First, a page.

The passing of Thailand’s king earlier this week may postpone any transition back to democracy for a while, leaving the military to call the shots for some time to come, experts said.
King Bhumibol Adulyadej, the world’s longest ruling monarch, passed away earlier this week, and the nation mourned the loss of a king who ruled for seven decades and was revered by much of the population.
While there is much at stake in a monarchical transition, so far it has gone smoothly, with the military announcing earlier this week that the king’s son, Crown Prince Vajiralongkorn, will succeed his father. While analysts and Thais have long been nervous about a messy transition that could destabilize the country, such a scenario now seems unlikely — at least in the short term — with the military firmly in power today, Robert Dayley, author of the book Southeast Asia in the New International Era, told Borderless News Online.
However, it has been reported that the military government might postpone the general election an additional year. After a lengthy delay already — it was scheduled for late 2017 — elections may now be postponed to 2018.
“This can’t be welcome news for Thais eager to return to elected and accountable government,” Dayley said.
But whether that means people will hit the street in protest remains unknown. The military has declared a one-year period of mourning, which means any protests could be seen as disrespect to the king’s memory and to the royal family. And with an uptick in prosecutions and jailings of those viewed as insulting the king or royal family, no one wants that kind of trouble.
It remains to be seen if the new king will approach the messy world of Thai politics differently than his father. King Bhumipol strongly supported a traditionalist view of Thai authority and power. Although he often mouthed praise for constitutional democracy and on occasion intervened on its behalf, his actions mostly favored continued elite rule and control of the system by royally-appointed “good men,” as opposed to popularly elected leadership, Dayley said.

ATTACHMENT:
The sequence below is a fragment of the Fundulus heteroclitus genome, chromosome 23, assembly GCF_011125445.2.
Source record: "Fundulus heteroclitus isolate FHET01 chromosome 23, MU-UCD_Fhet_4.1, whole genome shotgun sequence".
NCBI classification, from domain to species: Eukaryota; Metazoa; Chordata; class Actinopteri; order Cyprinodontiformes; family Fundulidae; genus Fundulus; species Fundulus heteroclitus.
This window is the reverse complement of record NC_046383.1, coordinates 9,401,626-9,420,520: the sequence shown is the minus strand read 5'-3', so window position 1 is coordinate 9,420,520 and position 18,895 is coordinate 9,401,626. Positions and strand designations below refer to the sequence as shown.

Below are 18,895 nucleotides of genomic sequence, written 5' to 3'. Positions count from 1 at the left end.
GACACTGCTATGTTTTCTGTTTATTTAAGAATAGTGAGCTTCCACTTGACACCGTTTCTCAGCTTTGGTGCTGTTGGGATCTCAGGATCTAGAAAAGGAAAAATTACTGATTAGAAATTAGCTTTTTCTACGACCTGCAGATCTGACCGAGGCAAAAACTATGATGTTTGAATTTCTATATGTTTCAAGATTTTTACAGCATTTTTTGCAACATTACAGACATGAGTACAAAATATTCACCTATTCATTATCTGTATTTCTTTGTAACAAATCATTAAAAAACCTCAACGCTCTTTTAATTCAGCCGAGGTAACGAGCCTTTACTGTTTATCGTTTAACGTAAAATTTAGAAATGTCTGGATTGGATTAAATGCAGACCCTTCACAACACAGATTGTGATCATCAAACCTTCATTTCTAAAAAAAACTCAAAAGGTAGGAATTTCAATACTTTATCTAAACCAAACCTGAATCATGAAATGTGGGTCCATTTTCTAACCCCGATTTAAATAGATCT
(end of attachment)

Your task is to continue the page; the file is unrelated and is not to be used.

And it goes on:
It appears now that mutual loyalty between the crown prince and the military has been cultivated and may continue to be reciprocated for some time to come. Indeed, only a surprising course of events involving a radical shift by the new king could change that direction, Dayley said.
“If anything, it simply means more power to the military and elites to which now he seems beholden for assuring a safe succession,” Dayley said of the crown prince.
“Thais with hope for a more democratic and accountable government will have to continue to wait,” he added.
Indeed, Thailand’s military government may well want to put off elections for as long as possible, experts have long surmised. Thailand has had a longstanding power struggle between rural and urban, with the military siding with Bangkok’s urban elite. But the ruling junta knows that Bangkok’s political elites would lose a free election, as most of the country’s population resides in rural areas.
For its part, the Thai military may well be breathing a sigh of relief, as ensuring a smooth royal power transition after the king’s passing was a major reason for the May 2014 coup. While there are other reasons Thailand’s military brass seized power, being in power to manage the monarchical succession was perhaps highest on their list, Dayley said.
While the junta and its allies (including the monarchy) were distressed by the populist policies and electoral power of the Thaksin family, which had formerly held power, it was the fear of pro-Thaksin government being in power at the time of the King’s death that worried them most. At the time of the past two coups in 2006 and 2014, it was known that the crown prince enjoyed ties with Thaksin that could potentially threaten vested elite interests, including the military’s interests, Dayley said.
The military, incapable of removing Thaksin’s electoral influence with the first coup, calculated that it needed to launch another. A purpose of the 2014 coup was to seize control over all governing institutions and ensure that the designated heir, and the queen’s preferred heir, indeed became king. And that when he did it coincided with strong mutual relations with the military, Dayley said.
Meanwhile, the crown price just announced that his official coronation will be delayed for a year, although the military junta has told Thais not to worry, and that he will indeed become the new king. But it remains to be seen whether this will turn out to be a significant development.
While the king does not directly govern Thailand, the royal family is seen as a unifying institution at times of political uncertainty.
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